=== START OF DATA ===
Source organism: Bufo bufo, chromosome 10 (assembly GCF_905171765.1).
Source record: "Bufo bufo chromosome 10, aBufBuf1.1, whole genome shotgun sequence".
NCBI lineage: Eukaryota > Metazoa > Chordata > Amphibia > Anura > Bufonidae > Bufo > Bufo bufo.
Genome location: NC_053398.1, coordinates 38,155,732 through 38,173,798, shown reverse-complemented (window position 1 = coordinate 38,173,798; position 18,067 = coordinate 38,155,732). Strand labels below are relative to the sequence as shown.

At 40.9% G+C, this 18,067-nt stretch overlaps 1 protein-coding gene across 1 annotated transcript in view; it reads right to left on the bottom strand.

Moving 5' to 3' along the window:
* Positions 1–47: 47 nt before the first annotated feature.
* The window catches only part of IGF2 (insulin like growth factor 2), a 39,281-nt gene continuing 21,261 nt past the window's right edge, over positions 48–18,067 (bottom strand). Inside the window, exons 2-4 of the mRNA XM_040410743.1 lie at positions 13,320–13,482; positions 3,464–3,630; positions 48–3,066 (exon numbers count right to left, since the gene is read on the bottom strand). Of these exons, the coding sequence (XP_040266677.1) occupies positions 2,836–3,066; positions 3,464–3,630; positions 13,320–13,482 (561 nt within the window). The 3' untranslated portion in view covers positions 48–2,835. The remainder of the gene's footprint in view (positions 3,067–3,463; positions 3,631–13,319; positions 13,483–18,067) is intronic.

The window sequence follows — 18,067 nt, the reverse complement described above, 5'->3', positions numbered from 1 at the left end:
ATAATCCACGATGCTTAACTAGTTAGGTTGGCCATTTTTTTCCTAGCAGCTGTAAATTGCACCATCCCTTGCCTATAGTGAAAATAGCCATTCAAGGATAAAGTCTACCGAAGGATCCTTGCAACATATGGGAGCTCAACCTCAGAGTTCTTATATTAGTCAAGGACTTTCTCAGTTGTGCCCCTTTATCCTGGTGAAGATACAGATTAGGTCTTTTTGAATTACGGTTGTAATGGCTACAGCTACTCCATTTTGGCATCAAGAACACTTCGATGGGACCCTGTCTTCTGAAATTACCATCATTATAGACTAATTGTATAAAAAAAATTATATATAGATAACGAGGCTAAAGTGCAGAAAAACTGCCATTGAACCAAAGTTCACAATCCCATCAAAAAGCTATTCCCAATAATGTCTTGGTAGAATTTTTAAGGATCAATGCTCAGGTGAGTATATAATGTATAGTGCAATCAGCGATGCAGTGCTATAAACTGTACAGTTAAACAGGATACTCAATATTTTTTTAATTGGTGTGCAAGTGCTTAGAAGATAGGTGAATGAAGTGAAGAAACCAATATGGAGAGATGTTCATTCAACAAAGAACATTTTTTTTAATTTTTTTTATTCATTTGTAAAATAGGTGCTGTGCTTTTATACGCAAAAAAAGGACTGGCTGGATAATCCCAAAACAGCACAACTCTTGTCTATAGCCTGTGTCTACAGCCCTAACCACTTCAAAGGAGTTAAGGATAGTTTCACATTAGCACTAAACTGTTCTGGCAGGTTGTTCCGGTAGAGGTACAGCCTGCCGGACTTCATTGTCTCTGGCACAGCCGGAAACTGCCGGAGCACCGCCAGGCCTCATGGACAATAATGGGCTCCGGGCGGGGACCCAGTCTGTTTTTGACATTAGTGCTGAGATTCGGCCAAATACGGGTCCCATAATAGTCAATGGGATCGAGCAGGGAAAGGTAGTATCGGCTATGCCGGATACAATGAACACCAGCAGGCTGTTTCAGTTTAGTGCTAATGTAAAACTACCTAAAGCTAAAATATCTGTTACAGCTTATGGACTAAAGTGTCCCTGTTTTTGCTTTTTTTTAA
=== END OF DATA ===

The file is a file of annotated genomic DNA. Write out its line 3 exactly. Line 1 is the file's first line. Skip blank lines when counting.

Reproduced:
NCBI lineage: Eukaryota > Metazoa > Chordata > Amphibia > Anura > Bufonidae > Bufo > Bufo bufo.